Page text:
I have been in extensive consultation with many of you, and I believe I will be able to issue a pastoral letter on the subject in the middle of this month, on or about the 15th, though it may actually be several days later given the particular demands of my schedule and the fact that the 15th falls on a Friday, not a particularly good day to issue a pastoral letter.address to the annual diocesan convention on November 2. The “subject,” of course, is the bishop’s decision on whether priests in the Episcopal Diocese of Pittsburgh will be able to bless same-sex unions and whether the diocese will ordain persons in committed same-sex relationships. Put another way, the bishop will announce whether the church in Southwestern Pennsylvania will move forward in its inclusiveness with both the rest of The Episcopal Church and the country at large, or whether a minority of conservatives in the diocese will succeed in confirming the diocese as a reactionary backwater.
The clock is ticking. Will we finally get a decision from our bishop this week?
By speaking of a pastoral letter, I assume that the bishop intends to issue a letter to be read in churches on Sunday. Of so, why is Friday a bad day to issue such a missive? Friday seems ideal. It is unlikely to get immediate press coverage, yet clergy will have time to digest the message and consider how to represent it to their parishioners. (One hopes that they have been thinking about this for a long time.) Moreover, laypeople, most of whom would not have received information from the diocese either on the Web or by e-mail, would very quickly be able to speak to local clergy about the letter.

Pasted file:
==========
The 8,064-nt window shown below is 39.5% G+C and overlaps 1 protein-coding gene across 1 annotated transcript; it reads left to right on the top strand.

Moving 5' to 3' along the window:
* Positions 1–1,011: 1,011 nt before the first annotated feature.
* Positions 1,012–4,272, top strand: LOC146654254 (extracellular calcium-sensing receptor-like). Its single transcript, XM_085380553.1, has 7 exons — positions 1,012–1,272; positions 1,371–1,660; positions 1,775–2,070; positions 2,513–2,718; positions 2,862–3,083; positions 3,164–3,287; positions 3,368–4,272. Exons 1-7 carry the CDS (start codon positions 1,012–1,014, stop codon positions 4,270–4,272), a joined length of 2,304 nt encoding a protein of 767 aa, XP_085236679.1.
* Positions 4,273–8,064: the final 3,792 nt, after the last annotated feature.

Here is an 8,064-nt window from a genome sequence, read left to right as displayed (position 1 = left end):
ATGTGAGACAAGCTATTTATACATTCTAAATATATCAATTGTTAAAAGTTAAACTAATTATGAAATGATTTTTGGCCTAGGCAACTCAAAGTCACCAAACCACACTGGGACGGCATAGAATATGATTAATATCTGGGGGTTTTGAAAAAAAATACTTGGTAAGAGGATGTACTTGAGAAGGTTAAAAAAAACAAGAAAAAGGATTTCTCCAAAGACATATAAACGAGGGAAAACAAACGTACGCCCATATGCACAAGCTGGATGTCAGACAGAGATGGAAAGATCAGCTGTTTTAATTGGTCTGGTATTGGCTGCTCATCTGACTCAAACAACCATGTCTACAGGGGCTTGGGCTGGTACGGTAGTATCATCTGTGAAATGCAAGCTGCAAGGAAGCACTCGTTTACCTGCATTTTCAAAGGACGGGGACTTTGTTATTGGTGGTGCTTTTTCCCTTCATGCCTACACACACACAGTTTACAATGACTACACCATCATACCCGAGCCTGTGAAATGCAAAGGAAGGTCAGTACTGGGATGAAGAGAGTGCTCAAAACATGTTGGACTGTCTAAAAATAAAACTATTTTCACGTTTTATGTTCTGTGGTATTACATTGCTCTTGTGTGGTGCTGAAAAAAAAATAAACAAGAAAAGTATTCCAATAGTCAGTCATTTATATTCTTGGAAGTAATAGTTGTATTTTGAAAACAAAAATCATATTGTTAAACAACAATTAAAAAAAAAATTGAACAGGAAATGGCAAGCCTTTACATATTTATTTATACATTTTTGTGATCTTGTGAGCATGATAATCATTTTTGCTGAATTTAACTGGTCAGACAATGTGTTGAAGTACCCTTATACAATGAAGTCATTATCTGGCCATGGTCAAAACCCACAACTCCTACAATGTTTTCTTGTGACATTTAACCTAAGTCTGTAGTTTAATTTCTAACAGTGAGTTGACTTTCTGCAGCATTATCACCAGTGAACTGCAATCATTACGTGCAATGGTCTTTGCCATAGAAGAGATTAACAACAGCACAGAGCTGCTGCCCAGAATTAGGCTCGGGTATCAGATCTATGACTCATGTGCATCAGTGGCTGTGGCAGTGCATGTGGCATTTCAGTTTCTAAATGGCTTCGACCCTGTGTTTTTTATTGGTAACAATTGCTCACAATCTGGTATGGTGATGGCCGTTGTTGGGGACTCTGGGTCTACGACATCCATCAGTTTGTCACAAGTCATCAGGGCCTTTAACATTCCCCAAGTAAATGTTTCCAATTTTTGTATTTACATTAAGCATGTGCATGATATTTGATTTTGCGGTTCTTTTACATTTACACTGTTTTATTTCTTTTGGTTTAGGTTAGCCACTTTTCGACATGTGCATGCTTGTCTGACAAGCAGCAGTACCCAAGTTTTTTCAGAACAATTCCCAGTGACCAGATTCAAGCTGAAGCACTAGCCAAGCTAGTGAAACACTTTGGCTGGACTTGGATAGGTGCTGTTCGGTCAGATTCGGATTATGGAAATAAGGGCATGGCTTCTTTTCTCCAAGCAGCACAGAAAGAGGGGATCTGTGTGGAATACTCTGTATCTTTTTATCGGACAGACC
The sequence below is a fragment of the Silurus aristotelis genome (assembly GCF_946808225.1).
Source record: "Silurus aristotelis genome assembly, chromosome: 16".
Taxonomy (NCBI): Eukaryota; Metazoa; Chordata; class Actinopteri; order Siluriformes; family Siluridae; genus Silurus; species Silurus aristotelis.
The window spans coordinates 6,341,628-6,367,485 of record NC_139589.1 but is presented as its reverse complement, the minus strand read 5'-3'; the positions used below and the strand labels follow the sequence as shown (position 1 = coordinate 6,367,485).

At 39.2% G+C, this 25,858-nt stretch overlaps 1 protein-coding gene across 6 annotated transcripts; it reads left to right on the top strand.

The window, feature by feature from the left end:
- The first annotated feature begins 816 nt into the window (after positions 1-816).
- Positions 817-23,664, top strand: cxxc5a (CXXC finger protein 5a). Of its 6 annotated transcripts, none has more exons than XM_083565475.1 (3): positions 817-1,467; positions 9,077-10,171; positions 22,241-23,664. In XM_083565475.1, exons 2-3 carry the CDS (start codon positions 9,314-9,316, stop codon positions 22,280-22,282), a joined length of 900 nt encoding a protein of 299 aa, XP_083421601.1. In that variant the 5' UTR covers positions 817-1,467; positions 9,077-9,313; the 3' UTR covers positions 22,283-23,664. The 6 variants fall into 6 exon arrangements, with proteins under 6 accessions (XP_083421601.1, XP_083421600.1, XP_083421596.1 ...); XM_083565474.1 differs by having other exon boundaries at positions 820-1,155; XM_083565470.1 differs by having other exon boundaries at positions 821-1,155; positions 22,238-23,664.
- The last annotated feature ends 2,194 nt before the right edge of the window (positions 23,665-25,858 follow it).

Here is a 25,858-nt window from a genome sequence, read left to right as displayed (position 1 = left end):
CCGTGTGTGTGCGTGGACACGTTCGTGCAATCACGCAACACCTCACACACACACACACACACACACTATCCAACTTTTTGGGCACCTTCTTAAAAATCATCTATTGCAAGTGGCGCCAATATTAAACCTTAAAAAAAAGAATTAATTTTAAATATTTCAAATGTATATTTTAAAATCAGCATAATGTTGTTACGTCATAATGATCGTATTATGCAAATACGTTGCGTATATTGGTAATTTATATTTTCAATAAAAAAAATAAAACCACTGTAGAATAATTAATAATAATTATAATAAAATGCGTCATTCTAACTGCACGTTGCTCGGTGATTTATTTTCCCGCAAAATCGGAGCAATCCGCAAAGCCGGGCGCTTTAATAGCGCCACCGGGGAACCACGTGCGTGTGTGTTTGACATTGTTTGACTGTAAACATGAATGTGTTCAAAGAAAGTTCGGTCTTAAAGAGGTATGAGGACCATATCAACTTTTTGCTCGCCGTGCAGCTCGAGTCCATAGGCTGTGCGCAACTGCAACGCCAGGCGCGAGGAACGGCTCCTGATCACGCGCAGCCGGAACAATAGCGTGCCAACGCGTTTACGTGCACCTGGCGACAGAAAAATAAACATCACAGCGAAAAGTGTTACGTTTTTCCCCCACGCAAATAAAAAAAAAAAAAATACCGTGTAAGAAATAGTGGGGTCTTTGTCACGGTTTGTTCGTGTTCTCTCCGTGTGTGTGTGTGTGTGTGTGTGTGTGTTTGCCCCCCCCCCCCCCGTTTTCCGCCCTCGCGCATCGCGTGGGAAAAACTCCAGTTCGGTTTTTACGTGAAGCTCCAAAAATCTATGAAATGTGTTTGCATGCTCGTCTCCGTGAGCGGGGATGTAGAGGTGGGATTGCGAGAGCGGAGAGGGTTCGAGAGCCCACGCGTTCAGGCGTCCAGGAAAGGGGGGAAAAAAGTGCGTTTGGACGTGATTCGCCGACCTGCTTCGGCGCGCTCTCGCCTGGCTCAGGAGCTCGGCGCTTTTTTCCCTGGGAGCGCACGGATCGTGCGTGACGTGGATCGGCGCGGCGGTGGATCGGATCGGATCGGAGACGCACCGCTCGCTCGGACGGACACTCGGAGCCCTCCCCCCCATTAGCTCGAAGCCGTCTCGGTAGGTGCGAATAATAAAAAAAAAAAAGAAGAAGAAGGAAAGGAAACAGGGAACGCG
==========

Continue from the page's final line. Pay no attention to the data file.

If Bishop McConnell thinks Friday is not a good day, I would think that he would view Monday as a very good day. Perhaps we will hear from him today. Or perhaps he will find yet another excuse to avoid declaring his decisions.
Addendum. On October 4, Bishop McConnell wrote to the clergy (but not to laypeople of the diocese) that he was “aiming” for a November 15 announcement, a target he missed. If you have not already done so, you can read his rationale for what we can only hope was his penultimate postponement in my October 15 post, “Kicking the Can down the Road.”
I hope that the bishop can settle this before Advent. As I've commented before, I find it exceptionally unlikely that he doesn't already know what his decision will be, and I see no reason to prolong this anymore. Given his statement that he doesn't expect that anyone will be fully satisfied, why keep waiting? Rip off the Band-Aid and be done with it.ReplyDelete
The interesting part to me is that his ordination decision seems to be de facto progressive, given that as you noted previously, two churches have called openly gay priests, and at least one of the candidates for ordination is also gay (though perhaps we're playing the not-in-a-relationship-so-it's-okay game). To me (both personally and theologically) the bigger issue is the blessing of same-sex unions, since that has potential to directly impact many more people than ordination, and I wonder if he's going to go progressive on ordination and not-so-progressive on blessings. But, that's just me wondering. I sincerely hope that he announces his decision soon, so that the diocese can put this issue behind us.